Below you can see a table containing pairs with some of the strongest positive and negative correlations relative to USD/CAD. The statistics are derived from daily market data encompassing 300 periods, spanning back from January 8th, 2015.
|Top 5 positive correlations|
|Top 5 negative correlations|
Volatility in Forex refers to the fluctuations a currency exhibits during trading. In turn, these fluctuations directly impact the amount of risk a trader is subjected to, but also his return. A higher volatility means that the currency could potentially perform a sudden and drastic move in either direction over a short period of time.
In contrast, low volatility implies that the exchange rate does not have the potential for wide fluctuations and instead moves at a steady pace over a longer period of time. Lower volatility carries less risk for market participants but it is also much harder to profit from, especially by shorter-term traders such as scalpers and day traders.
For the purpose of our article, we have selected to display volatility calculated for 2014 on a daily basis. Check the table below.
|Date||High||Low||Intraday Vol.||Daily Vol.|
|Dec 31, 2014||1.1628||1.1563||0.562%||0.302%|
|Dec 30, 2014||1.1651||1.1593||0.500%||0.422%|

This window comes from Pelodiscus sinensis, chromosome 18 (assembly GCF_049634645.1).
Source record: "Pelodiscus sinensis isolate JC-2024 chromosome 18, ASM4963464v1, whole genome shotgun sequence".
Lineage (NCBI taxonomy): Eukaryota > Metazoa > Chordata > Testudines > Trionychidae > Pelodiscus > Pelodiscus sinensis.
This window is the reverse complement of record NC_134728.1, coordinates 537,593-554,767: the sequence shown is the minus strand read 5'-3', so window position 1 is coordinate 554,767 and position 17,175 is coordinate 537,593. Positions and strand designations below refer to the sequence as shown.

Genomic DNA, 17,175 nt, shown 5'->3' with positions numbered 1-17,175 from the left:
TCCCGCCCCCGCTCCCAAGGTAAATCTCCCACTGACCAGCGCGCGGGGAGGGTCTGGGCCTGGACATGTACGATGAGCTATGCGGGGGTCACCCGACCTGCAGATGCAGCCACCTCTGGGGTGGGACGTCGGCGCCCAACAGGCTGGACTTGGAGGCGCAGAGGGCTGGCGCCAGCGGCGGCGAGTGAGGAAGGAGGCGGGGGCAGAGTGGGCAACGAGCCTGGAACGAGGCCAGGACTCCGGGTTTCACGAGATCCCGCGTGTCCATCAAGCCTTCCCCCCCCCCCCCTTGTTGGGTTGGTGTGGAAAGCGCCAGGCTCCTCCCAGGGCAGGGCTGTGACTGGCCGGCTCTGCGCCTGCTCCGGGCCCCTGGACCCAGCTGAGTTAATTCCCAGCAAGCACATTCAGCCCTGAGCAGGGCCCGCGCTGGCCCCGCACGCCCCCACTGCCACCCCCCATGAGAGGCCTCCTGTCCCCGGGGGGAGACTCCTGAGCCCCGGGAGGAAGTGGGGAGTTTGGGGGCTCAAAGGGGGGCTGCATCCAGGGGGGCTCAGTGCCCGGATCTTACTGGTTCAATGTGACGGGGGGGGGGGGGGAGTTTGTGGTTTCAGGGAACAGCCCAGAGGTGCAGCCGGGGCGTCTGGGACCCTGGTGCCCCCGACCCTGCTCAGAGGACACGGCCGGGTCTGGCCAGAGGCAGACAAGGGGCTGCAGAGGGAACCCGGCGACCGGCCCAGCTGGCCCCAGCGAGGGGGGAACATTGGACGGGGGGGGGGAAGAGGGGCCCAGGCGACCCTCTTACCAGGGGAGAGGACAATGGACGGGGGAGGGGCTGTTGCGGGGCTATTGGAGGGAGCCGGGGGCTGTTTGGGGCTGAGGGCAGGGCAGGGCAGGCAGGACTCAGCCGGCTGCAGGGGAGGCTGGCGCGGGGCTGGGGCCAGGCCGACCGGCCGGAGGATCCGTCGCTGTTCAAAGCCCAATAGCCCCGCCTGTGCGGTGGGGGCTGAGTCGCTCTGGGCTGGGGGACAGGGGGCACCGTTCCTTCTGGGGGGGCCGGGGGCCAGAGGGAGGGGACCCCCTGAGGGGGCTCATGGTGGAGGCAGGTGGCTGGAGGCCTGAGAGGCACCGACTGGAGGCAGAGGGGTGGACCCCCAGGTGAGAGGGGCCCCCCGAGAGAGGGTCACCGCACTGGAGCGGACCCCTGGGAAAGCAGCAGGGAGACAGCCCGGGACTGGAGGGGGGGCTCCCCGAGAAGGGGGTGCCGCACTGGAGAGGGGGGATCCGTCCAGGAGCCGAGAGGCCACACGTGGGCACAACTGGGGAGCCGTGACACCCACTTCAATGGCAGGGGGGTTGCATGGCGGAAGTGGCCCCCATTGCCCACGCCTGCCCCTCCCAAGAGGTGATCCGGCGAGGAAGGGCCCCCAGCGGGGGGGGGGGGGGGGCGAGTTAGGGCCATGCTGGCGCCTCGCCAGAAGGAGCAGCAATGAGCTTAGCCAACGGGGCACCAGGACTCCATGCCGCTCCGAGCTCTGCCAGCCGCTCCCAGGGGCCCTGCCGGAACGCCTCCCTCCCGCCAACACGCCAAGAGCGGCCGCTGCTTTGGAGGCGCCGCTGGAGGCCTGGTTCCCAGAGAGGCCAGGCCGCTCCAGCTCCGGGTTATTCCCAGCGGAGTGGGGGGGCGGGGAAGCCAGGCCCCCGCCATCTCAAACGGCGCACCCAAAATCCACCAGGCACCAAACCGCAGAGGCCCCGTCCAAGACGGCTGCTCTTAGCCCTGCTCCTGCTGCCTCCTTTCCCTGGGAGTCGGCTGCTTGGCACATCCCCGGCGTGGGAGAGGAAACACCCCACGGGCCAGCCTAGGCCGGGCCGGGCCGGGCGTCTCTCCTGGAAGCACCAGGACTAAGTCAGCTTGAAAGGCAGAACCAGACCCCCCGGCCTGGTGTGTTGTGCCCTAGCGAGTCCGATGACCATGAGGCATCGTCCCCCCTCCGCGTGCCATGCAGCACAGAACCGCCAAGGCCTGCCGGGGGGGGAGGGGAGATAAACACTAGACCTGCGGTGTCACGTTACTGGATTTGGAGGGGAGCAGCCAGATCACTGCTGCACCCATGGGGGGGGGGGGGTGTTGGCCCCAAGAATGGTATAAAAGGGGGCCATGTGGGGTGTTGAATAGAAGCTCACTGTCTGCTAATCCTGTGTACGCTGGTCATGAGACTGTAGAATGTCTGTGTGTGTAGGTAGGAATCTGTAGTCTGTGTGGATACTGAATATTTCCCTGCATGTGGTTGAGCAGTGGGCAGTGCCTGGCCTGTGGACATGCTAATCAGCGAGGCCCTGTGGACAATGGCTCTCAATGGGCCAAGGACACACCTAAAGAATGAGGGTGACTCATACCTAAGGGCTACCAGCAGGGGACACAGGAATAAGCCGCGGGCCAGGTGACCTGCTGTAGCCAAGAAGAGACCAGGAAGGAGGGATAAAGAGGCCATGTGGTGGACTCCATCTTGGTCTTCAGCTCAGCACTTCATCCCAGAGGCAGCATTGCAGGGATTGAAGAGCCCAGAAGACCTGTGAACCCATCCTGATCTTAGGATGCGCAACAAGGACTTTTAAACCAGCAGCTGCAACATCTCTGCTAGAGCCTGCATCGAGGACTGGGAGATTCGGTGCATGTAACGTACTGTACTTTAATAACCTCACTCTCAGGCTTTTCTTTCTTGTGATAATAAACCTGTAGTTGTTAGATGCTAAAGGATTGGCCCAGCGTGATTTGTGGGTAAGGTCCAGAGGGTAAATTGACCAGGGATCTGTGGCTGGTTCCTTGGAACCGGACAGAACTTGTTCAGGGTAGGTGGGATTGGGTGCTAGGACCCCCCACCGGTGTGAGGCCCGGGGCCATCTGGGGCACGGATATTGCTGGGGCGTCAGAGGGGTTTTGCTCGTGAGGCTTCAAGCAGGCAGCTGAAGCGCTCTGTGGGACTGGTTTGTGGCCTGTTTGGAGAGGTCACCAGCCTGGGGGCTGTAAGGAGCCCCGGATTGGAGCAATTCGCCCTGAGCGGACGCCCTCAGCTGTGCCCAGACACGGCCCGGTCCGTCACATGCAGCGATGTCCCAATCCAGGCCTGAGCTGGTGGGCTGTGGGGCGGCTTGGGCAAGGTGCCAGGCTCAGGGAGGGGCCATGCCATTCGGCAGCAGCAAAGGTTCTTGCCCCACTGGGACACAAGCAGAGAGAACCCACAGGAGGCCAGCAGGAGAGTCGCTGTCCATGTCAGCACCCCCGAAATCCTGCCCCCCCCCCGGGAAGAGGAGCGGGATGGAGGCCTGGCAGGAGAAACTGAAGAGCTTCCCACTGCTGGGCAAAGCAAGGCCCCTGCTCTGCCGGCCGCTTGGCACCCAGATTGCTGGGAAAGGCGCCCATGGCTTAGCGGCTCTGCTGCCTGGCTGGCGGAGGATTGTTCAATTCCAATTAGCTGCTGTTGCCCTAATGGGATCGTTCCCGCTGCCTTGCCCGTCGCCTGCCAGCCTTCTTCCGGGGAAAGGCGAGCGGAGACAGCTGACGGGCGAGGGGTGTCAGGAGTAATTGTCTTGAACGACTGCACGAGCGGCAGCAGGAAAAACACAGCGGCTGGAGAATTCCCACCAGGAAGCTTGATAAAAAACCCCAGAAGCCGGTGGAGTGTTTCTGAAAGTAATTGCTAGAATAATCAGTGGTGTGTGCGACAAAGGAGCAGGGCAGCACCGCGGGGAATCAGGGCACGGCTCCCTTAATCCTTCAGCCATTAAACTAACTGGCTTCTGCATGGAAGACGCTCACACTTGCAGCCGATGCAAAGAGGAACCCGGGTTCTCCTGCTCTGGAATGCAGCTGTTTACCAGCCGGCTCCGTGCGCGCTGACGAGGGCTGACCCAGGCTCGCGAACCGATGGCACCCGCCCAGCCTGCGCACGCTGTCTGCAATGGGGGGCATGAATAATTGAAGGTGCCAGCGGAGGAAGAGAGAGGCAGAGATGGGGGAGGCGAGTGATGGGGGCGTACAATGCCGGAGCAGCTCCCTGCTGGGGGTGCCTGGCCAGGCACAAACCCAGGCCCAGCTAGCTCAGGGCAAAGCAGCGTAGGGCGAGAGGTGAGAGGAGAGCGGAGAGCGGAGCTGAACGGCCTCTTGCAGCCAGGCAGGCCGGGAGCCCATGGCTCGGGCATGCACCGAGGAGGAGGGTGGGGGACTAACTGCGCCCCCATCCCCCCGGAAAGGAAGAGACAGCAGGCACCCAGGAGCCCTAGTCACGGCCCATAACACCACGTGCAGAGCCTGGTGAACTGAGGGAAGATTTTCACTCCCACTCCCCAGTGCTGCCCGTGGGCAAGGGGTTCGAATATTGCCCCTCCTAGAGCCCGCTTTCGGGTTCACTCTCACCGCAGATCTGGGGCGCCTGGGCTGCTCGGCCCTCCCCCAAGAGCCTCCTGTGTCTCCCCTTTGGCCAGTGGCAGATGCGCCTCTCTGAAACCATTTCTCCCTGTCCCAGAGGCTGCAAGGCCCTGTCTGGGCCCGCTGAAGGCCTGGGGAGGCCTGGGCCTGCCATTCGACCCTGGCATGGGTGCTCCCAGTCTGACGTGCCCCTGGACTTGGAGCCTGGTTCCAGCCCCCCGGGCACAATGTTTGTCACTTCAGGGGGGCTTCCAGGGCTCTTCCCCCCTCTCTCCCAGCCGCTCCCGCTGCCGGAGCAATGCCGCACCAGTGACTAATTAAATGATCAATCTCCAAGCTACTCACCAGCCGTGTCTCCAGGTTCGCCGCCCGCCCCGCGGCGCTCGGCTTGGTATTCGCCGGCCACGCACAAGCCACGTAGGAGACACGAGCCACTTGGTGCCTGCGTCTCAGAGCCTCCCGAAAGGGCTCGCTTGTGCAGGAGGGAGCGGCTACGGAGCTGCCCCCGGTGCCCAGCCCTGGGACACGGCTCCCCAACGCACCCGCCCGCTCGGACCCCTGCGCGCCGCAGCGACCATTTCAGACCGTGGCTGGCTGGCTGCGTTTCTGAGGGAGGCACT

|Jan 01, 2014||1.0677||1.0585||0.869%||0.575%|
|Jan 01, 2014||1.0647||1.0616||0.292%||0.349%|
|Average for the year||0.563%||0.591%|
We have estimated the intraday and daily volatilities using two calculations for the time span of January 1st 2014 – December 31st 2014. The formulas look as follows:
– Intraday volatility (%) = [(Intraday High – Intraday Low) / Intraday Low]%
– Daily Volatility (%) = [(Current Daily High – Previous Daily Low) / Previous Daily Low]%]
Based on our calculations, we estimate that the USD/CAD pair achieved an average intraday volatility of ~0.56% for 2014, while daily volatility on average was 0.59%. Compared to other currency pairs (as you would see in case you check out the other articles in this guide), the USD/CAD pair was overall not so volatile, albeit exceeding the EUR/USD pairs respective volatilities of ~0.51% and at ~0.47%. For a comparison, check our table of aggregated volatility data in appendix (Table 4).
Delving deeper, the pair showed daily volatility of about 60 pips in January 2014, followed by a peak to 65 pips in late-April and May and a drop to around 55 pips at the end of August. Years high was reached in December at almost 75 pips.
In weekday terms, the USD/CAD cross experiences highest volatility on Friday, at an average 80 pips, when some of the most important economic indicators are released. The second-most volatile day is Wednesday, at around 75 pips, followed by Tuesday at 70 pips.
As for hourly terms, the pair quite logically, and by far, reaches a peak volatility of 22-25 pips between 12:00 and 16:00 GMT – the US trading session, when almost all of the major US and Canadian economic indicators are released.